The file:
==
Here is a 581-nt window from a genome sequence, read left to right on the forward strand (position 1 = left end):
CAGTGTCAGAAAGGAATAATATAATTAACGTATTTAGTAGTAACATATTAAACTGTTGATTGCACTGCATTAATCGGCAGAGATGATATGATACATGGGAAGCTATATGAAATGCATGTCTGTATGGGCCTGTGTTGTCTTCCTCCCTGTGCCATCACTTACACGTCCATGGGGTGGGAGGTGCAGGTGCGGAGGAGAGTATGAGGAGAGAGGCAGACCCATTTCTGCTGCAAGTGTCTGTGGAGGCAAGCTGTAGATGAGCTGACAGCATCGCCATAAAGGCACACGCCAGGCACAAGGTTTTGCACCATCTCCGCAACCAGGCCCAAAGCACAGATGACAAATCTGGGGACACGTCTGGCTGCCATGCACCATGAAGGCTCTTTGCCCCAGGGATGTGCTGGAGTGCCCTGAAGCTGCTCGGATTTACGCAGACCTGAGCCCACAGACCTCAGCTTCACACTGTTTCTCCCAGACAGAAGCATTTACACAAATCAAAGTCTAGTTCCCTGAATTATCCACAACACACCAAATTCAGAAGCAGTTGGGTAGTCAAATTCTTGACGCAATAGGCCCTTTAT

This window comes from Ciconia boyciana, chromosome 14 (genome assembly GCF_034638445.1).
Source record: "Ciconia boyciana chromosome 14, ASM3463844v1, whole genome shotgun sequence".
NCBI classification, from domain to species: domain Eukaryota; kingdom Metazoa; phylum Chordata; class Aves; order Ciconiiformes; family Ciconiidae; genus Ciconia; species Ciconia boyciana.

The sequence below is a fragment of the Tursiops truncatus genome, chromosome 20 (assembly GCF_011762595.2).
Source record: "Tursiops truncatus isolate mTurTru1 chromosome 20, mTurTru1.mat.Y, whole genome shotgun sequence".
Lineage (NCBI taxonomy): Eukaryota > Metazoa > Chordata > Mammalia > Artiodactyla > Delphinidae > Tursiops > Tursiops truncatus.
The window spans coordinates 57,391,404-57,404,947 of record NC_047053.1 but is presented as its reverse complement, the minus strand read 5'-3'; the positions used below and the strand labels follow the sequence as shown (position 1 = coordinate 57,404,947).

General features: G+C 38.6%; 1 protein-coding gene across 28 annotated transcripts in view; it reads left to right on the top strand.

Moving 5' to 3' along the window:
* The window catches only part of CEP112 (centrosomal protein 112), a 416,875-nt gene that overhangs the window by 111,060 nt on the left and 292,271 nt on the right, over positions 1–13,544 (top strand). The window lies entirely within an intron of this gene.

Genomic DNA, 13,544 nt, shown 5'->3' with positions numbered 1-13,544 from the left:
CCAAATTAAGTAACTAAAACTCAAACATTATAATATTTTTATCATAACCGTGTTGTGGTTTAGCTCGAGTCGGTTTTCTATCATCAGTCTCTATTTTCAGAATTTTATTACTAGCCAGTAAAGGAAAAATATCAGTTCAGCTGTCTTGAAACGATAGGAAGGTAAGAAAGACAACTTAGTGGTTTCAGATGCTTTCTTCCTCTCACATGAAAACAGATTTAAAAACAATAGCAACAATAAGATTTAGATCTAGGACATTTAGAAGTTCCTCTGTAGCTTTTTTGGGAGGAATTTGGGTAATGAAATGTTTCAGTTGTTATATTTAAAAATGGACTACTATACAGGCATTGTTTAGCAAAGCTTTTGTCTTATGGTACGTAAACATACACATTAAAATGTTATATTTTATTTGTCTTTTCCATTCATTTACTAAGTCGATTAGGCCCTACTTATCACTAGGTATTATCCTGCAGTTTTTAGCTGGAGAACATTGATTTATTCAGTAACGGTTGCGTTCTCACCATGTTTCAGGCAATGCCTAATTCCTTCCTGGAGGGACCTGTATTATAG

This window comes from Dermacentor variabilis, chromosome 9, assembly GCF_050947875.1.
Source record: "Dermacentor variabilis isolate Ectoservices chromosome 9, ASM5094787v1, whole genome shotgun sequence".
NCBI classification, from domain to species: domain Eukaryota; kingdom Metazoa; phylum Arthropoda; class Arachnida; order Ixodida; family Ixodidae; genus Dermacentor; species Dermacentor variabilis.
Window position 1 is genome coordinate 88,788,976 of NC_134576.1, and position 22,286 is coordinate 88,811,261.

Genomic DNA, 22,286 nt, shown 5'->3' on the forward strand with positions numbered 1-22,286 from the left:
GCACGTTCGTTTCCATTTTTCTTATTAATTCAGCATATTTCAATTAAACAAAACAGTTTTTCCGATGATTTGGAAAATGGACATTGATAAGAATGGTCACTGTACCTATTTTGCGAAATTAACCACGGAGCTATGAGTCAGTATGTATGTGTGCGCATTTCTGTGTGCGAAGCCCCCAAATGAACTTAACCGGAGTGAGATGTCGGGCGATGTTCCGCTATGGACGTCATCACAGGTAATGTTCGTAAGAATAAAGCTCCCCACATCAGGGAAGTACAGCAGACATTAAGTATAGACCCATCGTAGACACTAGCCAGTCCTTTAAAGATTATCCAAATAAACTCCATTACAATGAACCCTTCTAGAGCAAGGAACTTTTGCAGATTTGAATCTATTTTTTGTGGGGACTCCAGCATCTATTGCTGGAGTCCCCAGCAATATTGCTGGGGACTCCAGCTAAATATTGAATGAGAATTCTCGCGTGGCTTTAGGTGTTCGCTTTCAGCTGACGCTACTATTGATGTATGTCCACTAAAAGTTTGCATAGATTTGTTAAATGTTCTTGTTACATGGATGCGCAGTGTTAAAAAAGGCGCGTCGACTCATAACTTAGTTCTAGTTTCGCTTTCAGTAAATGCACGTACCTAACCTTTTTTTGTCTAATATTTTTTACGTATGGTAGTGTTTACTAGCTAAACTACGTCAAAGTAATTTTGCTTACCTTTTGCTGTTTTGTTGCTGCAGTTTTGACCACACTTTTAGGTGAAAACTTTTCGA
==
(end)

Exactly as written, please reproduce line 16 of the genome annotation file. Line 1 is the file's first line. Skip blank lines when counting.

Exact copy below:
Source record: "Dermacentor variabilis isolate Ectoservices chromosome 9, ASM5094787v1, whole genome shotgun sequence".